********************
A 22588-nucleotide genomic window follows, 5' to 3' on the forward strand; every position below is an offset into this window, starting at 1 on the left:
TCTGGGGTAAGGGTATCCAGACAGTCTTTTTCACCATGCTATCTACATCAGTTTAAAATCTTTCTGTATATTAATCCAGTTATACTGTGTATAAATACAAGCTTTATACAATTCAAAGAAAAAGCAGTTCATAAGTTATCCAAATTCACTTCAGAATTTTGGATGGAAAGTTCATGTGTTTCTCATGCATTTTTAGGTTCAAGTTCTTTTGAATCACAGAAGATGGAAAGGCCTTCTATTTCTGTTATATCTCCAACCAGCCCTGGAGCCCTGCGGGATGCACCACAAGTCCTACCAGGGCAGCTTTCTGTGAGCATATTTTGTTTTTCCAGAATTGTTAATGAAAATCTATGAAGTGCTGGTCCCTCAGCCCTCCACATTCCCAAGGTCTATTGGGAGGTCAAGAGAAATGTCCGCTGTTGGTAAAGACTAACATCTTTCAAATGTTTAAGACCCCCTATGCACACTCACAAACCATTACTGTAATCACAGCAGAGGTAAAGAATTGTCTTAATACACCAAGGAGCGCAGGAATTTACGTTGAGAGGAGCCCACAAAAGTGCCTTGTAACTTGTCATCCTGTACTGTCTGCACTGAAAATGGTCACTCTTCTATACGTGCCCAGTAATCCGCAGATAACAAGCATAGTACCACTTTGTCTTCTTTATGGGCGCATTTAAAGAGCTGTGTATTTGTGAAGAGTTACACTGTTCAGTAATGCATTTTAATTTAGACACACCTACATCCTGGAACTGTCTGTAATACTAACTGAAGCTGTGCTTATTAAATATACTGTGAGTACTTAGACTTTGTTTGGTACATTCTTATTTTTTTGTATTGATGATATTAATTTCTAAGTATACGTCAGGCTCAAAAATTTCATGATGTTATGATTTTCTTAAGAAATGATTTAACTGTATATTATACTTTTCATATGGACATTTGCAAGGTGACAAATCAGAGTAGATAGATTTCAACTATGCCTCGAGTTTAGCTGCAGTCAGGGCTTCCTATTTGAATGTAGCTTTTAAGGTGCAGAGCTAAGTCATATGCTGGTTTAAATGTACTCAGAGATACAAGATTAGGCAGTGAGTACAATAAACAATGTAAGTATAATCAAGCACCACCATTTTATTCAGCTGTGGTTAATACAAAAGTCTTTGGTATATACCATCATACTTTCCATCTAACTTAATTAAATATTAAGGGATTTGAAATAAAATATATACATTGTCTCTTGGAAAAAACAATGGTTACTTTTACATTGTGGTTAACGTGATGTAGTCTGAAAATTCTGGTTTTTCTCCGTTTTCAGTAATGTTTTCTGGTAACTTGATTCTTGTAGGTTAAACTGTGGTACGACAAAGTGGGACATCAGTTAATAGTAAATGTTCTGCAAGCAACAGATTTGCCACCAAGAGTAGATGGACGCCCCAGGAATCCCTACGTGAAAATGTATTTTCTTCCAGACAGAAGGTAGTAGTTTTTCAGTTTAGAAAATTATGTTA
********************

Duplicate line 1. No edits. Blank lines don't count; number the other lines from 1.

A 22588-nucleotide genomic window follows, 5' to 3' on the forward strand; every position below is an offset into this window, starting at 1 on the left: